Friday, 25 January 2008

Take Off at Ronaldsway

Especially for those of you who don't run or tend to do any cross-training (i.e. anything else vaguely sporting under the sun,) it's a must to do other things than just plod along for a few hours at the weekend if you want to improve your Parish time and what better way of doing it than bashing around Ronaldsway Industrial Estate for 10k on Sunday morning.

I have to admit that we have prettier courses and faster courses but there's usually plenty of tea and lots of biscuits to talk to. There's even a couple of people to eat sometimes. It is also very safe with little traffic.

Signing-on is at the social club from around 09:30 for 10.00 off and I am told by Bridget that it is a staggered start according to your handicap time. Don't worry if you haven't yet been given a handicap, you'll still get to race, though Mr. Taylor doesn't often let the bandits in for a win.

Juniors are welcome and if you're not quite up to 10k yet, you can usually walk any distance up to that, so bring your kids and your granny too.

Adrian Cowin has even predicted reasonable weather, so there's no excuses.

See you there.

Wednesday, 23 January 2008

Less Helpful Hints, More What Not to Do! And How Not to Win Friends and Influence People Part One.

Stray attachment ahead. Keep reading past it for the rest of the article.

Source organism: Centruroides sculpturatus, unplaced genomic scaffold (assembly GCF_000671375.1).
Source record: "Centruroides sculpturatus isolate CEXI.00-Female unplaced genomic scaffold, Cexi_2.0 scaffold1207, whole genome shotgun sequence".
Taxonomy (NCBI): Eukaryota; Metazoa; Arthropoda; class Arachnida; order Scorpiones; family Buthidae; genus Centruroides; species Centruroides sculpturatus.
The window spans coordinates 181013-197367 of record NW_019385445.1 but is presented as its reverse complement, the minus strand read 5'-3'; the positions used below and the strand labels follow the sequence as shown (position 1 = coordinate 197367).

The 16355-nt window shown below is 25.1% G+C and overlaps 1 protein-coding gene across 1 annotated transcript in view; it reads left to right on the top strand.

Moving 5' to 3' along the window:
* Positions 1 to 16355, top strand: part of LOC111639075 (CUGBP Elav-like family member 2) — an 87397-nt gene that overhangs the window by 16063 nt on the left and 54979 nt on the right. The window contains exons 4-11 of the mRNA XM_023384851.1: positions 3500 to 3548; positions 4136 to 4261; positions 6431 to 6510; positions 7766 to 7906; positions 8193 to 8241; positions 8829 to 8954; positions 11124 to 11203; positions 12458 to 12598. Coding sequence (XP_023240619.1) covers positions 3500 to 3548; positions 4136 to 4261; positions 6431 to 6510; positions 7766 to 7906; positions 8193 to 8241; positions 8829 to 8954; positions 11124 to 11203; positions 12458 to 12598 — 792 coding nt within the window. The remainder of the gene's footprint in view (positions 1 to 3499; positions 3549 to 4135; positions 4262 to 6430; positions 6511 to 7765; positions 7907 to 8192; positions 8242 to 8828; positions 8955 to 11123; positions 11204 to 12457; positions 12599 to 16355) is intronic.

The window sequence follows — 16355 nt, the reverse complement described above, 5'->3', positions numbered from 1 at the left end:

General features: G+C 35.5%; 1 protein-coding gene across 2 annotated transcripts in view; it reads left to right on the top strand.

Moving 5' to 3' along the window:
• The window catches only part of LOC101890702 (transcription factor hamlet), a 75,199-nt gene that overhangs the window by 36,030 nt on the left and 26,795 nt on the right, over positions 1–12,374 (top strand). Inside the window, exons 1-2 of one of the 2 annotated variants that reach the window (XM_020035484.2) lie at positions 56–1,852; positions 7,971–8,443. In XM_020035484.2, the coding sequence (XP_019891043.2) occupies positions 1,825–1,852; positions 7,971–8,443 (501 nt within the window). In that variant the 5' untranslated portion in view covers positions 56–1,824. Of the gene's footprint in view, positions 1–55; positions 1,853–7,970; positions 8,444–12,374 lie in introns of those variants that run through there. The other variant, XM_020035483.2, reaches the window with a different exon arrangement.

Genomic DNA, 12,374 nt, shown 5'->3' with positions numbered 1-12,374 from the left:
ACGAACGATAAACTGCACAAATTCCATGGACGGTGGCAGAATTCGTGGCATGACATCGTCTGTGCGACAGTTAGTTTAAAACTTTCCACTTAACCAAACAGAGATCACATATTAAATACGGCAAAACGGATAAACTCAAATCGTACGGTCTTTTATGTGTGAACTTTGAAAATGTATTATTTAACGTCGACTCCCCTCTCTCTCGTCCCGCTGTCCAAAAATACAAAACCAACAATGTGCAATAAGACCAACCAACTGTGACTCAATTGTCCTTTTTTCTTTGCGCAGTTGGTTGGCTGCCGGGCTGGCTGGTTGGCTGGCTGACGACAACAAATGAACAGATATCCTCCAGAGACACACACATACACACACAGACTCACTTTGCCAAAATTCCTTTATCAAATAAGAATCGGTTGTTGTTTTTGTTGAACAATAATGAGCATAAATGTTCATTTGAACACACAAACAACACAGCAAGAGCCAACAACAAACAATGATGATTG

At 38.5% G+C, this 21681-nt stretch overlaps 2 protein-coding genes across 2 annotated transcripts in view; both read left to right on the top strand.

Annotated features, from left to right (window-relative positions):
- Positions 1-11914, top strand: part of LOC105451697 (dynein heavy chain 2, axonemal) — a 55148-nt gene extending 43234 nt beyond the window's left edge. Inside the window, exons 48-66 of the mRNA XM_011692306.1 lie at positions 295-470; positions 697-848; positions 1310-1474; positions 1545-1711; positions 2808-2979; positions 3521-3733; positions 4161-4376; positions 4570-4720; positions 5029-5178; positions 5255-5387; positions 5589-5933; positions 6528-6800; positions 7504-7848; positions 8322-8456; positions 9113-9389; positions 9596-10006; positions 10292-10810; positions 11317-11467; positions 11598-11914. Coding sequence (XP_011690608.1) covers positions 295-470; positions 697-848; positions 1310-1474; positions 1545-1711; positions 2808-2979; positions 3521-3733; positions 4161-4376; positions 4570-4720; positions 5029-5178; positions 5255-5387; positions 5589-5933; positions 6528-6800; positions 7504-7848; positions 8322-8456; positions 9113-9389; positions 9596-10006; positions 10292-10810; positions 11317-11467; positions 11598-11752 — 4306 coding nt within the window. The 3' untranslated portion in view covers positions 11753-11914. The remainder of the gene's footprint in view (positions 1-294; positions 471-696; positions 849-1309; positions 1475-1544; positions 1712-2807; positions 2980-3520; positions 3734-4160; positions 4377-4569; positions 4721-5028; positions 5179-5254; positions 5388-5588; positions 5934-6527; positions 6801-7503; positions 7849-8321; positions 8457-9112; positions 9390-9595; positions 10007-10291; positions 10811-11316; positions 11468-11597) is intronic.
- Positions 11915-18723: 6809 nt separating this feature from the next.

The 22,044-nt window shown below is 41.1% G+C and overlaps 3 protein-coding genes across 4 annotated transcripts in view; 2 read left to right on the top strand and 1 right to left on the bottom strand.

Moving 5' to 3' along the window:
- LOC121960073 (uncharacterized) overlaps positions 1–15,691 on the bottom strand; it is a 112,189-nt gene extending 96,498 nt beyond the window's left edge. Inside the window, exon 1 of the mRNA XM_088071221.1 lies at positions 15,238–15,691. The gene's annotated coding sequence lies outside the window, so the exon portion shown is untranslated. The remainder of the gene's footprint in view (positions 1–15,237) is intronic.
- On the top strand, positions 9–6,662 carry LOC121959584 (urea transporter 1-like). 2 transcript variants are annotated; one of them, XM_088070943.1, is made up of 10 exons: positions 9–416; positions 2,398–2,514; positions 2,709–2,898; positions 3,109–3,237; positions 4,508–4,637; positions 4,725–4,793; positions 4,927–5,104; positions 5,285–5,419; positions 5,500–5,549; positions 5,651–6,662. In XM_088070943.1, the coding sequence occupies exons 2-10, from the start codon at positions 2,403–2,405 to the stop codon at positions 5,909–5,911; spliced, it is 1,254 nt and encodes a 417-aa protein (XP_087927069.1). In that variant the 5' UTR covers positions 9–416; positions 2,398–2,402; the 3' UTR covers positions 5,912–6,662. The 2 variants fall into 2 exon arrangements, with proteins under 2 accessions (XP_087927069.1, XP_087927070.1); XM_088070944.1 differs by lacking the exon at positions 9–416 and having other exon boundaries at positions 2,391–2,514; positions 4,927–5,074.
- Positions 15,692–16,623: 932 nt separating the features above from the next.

By the time 2004 Parish Walk came about, I was established on the Manx Athletic scene as a midfield Cross Country and road runner. After finishing my first walk (I still didn't really consider myself to be in a race,) the End to End in September 2003 in a blistering 9:30ish, I decided that I should follow up on the smattering of talent I'd shown at school for cross country twenty odd years ago.

I'd actually won the school race in 1980 and put down my defeat/absolute trouncing to Russell Collister a year later down to a bad day at the office or perhaps something to do with all the naughty substances I was abusing at the time. I'd always considered myself as a bit of a handy runner who just didn't fancy the pain, so it was a little bit of a shock to me to be beaten so comprehensively by so many people on my return two decades later, as I thought myself to be very fit, from playing 1&1/2 hours of football every week.

When June came around, I had started to do basic running training as well as my football and I had what I thought was a pretty good plan for the race depite not really having done any walking practice besides a few 2 hours with the family off road on a Sunday. By this stage, I had started to tell people that I was going to finish this time, although I didn't really discuss it very thoroughly with Irene.